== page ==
The US Federal Maritime Commission (FMC) has held an informal public hearing to investigate the impact of assaults on merchant vessels in the Red Sea and Gulf of Aden.
Commissioner Carl Bentzel voiced his concerns about the security of access through both the Suez and Panama Canal in his opening statement. Additionally, in the wake of the violence in and around the Red Sea, Bentzel warned of the severe international economic consequences to follow.
Bentzel explained that the US is yet to fully recover from the aftershock of the pandemic-induced supply chain disruption, in which imported container shipping spiked 30 per cent. This surge effectively led to congestion which subsequently suppressed the transportation of critical supplies to various sectors, according to Bentzel.
“In my view, the impacts of inflation were largely caused by the delays in shipping. I believe that most Americans still do not fully understand the level of importance that international ocean shipping plays to our economy,” Bentzel stated.
“Ocean shipping moves over 90 per cent of our international trade. Reductions in ocean shipping cannot be overcome, aviation alternatives cost 8-10 per cent more and with pricing and volume limitations cannot do more than supplement maritime trade – as they used to say, ‘mostly reserved for fine chocolates, perfume and tulips’.”
With the ramifications of the pandemic as a reference point, Bentzel forewarned of the debilitating impact carried with the closures and restrictions on two of the major global maritime gateways.
The trade disruptions triggered by the drought in the Panama Canal have materialised to an almost 50 per cent reduction in total transit available, while the carrying capacity of vessels able to transit has been stifled by 5-15 per cent due to low water.
“There is a lot at stake as we consider the impacts of what is approaching to be the closure of one of the major maritime superhighways and 50 per cent reductions of the other.”
Despite the uncertain road ahead, cargo movement remains steady, with surplus capacity available at marine terminals. Bentzel added that equipment providers and intermodal rail and trucking services are aware of the impending challenges as ocean carriers have worked to adapt to the situation at hand.
Shipping companies have incoming orders for new vessels to help alleviate the constraints on shipping capacity as liners will have to impose diversions due to the ongoing circumstances affecting both the Panama and Suez Canals.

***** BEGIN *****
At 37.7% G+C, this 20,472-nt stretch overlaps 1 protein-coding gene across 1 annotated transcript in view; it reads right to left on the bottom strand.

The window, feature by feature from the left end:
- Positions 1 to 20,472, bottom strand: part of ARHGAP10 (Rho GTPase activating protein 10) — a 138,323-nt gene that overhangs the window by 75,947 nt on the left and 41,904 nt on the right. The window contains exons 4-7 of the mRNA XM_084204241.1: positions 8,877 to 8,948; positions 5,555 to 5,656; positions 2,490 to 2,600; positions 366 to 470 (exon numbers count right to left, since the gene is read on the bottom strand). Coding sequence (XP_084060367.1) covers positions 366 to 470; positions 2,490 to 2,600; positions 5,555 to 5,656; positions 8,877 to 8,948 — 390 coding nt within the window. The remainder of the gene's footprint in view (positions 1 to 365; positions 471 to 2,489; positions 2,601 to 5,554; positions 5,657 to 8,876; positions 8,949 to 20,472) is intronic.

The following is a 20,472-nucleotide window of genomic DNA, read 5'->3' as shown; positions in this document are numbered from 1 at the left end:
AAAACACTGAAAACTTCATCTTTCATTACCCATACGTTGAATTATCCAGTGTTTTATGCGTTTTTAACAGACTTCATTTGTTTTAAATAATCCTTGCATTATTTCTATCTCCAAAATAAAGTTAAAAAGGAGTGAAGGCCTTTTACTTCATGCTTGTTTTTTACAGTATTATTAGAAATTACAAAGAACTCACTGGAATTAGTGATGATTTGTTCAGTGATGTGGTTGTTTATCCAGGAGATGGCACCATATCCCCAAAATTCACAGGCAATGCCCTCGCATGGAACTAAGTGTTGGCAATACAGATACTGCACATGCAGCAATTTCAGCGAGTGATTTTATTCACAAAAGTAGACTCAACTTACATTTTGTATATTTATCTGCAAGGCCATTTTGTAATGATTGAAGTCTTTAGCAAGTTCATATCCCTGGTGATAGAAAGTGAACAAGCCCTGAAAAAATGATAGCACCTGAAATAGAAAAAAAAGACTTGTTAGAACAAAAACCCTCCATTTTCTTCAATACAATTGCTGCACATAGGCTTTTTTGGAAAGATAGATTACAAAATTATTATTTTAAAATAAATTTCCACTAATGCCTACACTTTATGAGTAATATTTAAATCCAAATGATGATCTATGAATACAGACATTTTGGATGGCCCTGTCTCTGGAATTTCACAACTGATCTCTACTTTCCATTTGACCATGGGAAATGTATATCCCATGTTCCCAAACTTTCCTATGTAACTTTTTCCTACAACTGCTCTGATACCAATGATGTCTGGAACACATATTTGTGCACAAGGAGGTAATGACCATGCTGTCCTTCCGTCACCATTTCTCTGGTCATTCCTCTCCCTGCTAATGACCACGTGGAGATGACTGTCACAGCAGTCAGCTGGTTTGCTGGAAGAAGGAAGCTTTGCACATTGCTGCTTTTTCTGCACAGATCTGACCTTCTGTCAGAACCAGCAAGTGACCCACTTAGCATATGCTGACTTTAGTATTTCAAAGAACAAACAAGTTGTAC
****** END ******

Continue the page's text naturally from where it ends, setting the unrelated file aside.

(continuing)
“We also have a little bit of time, as the implications of ocean shipping events tend to lag behind cargo put ashore today, reflecting shipping conditions that existed four or five weeks earlier when that ship departed a foreign port.
“However, make no mistake about it, in two-or three-months, shipping conditions will have changed,” Bentzel stressed.
Speaking on the economic impact of the disrupted canals, Bentzel continued: “The longer these impacts linger, the greater the economic impact. Already we are hearing of factory closures of automobile manufacturing in Europe as a result of shipping related supply chain disruption, and we are just in the beginning of this challenge.”
Despite the significant economic consequences, safeguarding the security of dockworkers and ships traversing these implicated regions remains the priority of shipowners. Nevertheless, Bentzel remained firm on confronting any gross attempts from carriers to leverage the current situation.
“That said, the FMC has the duty and requirement to protect the public from unreasonable shipping practices, and while I understand the need for price increases to reflect additional shipping operational costs caused by the Trans-Oceanic Canal crisis, the FMC may be called upon to question the legitimacy of new charges or other shipping practices.
“Congress recently empowered the Commission with the passage of the Ocean Shipping Reform Act of 2022, and in addition to new regulatory authorities, we have been provided additional funding for enforcement resources to protect the shipping public. So, I feel that we are in a good position to ensure that we can police against potential market abuse.”
“Accordingly, I am evaluating the potential applications of either the provisions of section 19 of the Merchant Marine Act, 1920 or the Foreign Shipping Practices Act to assess whether we could initiate an investigation to determine whether the actions in Yemen cause ‘unfavorable conditions to shipping in the foreign commerce.
“Because of the general level of regional instability there could be challenges to the application of the law, however, I believe that the international importance of protection of navigational freedom provides an overriding impetus to evaluate a potential investigation.”
During the hearing, the FMC heard from 10 participants, representing the viewpoints of shippers, ocean carriers, and ports.